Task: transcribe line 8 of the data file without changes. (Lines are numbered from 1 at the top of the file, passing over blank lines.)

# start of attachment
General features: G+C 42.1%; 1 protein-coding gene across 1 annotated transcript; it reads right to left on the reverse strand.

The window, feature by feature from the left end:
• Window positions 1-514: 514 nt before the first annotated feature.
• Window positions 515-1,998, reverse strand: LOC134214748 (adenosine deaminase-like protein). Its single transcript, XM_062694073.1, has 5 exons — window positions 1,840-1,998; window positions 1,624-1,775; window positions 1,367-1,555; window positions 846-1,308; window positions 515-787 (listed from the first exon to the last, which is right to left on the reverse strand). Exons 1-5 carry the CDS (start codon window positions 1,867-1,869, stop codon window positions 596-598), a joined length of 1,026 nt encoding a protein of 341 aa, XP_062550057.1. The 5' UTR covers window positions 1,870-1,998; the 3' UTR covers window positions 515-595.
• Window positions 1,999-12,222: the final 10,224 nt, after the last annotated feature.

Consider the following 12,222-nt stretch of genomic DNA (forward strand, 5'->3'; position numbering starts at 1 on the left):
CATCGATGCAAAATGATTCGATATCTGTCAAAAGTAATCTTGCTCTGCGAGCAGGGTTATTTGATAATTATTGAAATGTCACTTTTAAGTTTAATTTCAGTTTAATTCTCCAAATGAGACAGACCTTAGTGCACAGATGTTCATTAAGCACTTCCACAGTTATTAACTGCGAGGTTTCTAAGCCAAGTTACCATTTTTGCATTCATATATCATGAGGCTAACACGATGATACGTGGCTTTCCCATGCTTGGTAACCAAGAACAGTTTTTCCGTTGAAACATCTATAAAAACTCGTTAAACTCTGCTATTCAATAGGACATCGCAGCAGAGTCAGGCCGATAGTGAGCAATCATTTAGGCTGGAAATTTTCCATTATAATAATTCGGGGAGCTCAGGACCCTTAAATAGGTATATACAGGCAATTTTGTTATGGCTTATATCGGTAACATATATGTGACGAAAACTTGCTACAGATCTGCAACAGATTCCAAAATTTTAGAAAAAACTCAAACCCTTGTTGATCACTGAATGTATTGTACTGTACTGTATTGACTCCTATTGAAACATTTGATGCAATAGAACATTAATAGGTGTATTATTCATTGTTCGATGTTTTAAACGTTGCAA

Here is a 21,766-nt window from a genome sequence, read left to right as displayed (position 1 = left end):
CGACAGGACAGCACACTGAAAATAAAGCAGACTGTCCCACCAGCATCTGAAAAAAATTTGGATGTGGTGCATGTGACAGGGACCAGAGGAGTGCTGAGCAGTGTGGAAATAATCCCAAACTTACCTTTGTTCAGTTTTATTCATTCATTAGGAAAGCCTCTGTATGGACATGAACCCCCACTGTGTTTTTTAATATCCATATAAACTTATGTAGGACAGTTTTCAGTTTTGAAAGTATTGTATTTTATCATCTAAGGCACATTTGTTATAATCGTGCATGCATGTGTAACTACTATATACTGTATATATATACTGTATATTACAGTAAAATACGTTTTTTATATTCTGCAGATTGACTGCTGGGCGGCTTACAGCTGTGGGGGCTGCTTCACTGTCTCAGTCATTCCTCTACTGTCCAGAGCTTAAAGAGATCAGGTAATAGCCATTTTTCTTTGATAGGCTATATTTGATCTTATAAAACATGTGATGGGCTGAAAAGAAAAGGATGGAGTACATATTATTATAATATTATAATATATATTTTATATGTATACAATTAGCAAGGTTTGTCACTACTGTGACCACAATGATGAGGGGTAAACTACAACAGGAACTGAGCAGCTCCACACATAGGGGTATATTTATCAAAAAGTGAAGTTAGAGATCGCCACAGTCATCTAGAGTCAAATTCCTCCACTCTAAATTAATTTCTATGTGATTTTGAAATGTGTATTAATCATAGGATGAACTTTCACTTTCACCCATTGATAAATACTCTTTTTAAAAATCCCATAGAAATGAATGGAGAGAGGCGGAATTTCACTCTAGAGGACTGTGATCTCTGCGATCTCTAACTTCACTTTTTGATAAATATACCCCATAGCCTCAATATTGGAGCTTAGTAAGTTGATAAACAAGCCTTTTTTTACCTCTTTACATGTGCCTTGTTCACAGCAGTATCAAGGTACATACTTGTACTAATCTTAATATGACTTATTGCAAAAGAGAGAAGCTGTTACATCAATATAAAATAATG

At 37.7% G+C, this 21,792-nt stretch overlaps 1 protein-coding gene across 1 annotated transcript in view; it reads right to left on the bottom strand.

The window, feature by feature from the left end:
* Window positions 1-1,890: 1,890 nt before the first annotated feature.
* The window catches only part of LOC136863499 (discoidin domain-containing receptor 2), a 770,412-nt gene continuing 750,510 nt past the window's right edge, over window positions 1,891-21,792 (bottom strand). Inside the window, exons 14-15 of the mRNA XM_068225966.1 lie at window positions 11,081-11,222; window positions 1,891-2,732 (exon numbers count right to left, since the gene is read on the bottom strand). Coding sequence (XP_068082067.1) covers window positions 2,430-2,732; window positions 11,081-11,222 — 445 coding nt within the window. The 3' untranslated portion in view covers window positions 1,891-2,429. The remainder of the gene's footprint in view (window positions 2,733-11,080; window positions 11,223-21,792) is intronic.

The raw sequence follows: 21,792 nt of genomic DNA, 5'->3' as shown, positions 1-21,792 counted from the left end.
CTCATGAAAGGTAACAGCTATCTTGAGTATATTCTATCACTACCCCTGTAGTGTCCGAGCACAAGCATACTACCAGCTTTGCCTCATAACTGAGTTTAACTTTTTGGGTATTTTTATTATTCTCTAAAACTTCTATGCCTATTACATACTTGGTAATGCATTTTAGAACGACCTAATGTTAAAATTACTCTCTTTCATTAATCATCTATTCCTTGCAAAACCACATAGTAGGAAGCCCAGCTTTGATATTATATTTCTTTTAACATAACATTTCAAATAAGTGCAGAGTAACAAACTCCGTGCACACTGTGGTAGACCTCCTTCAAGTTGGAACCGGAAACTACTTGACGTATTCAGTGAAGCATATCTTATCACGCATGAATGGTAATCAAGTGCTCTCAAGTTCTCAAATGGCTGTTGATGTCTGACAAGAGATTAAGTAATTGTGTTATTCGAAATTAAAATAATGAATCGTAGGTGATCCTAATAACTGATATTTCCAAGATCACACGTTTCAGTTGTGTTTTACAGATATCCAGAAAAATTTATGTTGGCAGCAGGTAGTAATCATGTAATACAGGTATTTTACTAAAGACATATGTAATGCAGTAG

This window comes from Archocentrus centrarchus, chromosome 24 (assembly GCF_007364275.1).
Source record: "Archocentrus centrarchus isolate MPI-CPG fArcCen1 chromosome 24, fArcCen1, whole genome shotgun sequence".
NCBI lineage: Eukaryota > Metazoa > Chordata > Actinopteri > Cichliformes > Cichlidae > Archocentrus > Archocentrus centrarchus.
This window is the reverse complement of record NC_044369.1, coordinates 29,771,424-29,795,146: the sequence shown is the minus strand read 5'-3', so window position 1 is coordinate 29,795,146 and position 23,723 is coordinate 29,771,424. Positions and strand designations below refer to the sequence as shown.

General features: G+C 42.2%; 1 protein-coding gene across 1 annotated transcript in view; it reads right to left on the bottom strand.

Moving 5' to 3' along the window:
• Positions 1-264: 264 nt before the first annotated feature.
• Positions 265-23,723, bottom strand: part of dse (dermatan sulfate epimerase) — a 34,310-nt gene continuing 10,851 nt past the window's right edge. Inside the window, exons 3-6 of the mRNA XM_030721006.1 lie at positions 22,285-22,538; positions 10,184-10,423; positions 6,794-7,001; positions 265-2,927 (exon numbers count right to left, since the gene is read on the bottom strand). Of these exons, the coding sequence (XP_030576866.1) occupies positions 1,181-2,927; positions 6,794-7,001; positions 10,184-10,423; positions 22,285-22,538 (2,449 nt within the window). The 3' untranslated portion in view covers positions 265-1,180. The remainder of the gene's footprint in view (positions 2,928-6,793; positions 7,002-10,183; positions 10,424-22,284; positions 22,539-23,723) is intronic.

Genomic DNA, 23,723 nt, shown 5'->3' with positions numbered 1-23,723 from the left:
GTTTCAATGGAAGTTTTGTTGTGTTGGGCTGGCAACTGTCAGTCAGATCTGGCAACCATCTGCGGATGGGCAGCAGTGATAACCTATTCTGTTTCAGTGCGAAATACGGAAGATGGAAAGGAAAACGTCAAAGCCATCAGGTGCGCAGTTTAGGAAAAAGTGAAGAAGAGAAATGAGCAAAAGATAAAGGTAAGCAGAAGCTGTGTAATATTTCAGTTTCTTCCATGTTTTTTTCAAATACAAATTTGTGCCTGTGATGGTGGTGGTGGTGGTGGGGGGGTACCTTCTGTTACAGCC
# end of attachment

Here is a 21,766-nt window from a genome sequence, read left to right as displayed (position 1 = left end):